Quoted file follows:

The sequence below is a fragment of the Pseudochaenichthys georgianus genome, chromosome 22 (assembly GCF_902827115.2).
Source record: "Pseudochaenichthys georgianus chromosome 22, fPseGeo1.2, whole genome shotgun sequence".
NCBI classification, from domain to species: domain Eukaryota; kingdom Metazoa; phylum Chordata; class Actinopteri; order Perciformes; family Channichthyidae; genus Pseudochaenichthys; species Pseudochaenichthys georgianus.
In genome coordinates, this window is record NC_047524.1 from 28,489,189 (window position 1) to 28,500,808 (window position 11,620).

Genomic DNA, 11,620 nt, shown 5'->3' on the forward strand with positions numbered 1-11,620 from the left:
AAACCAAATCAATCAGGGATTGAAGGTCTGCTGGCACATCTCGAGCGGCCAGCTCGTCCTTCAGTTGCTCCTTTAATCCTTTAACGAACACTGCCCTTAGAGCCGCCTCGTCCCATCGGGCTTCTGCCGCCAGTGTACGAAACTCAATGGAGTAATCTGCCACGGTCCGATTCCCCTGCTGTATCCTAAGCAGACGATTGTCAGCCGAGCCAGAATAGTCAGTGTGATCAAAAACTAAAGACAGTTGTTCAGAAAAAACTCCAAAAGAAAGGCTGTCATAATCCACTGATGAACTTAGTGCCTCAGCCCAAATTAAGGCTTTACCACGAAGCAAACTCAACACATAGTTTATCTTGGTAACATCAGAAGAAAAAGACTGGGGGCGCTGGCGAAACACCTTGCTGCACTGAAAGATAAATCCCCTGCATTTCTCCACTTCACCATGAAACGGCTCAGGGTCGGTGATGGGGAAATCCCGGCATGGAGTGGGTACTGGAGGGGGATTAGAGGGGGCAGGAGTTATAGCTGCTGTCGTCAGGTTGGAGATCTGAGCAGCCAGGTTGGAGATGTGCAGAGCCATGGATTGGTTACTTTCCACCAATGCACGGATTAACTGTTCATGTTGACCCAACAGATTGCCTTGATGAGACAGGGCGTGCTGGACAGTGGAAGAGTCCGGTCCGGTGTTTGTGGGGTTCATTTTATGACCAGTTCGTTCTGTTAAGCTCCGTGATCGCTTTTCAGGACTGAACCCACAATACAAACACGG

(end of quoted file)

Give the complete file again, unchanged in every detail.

The sequence below is a fragment of the Pseudochaenichthys georgianus genome, chromosome 22 (assembly GCF_902827115.2).
Source record: "Pseudochaenichthys georgianus chromosome 22, fPseGeo1.2, whole genome shotgun sequence".
NCBI classification, from domain to species: domain Eukaryota; kingdom Metazoa; phylum Chordata; class Actinopteri; order Perciformes; family Channichthyidae; genus Pseudochaenichthys; species Pseudochaenichthys georgianus.
In genome coordinates, this window is record NC_047524.1 from 28,489,189 (window position 1) to 28,500,808 (window position 11,620).

Genomic DNA, 11,620 nt, shown 5'->3' on the forward strand with positions numbered 1-11,620 from the left:
AAACCAAATCAATCAGGGATTGAAGGTCTGCTGGCACATCTCGAGCGGCCAGCTCGTCCTTCAGTTGCTCCTTTAATCCTTTAACGAACACTGCCCTTAGAGCCGCCTCGTCCCATCGGGCTTCTGCCGCCAGTGTACGAAACTCAATGGAGTAATCTGCCACGGTCCGATTCCCCTGCTGTATCCTAAGCAGACGATTGTCAGCCGAGCCAGAATAGTCAGTGTGATCAAAAACTAAAGACAGTTGTTCAGAAAAAACTCCAAAAGAAAGGCTGTCATAATCCACTGATGAACTTAGTGCCTCAGCCCAAATTAAGGCTTTACCACGAAGCAAACTCAACACATAGTTTATCTTGGTAACATCAGAAGAAAAAGACTGGGGGCGCTGGCGAAACACCTTGCTGCACTGAAAGATAAATCCCCTGCATTTCTCCACTTCACCATGAAACGGCTCAGGGTCGGTGATGGGGAAATCCCGGCATGGAGTGGGTACTGGAGGGGGATTAGAGGGGGCAGGAGTTATAGCTGCTGTCGTCAGGTTGGAGATCTGAGCAGCCAGGTTGGAGATGTGCAGAGCCATGGATTGGTTACTTTCCACCAATGCACGGATTAACTGTTCATGTTGACCCAACAGATTGCCTTGATGAGACAGGGCGTGCTGGACAGTGGAAGAGTCCGGTCCGGTGTTTGTGGGGTTCATTTTATGACCAGTTCGTTCTGTTAAGCTCCGTGATCGCTTTTCAGGACTGAACCCACAATACAAACACGG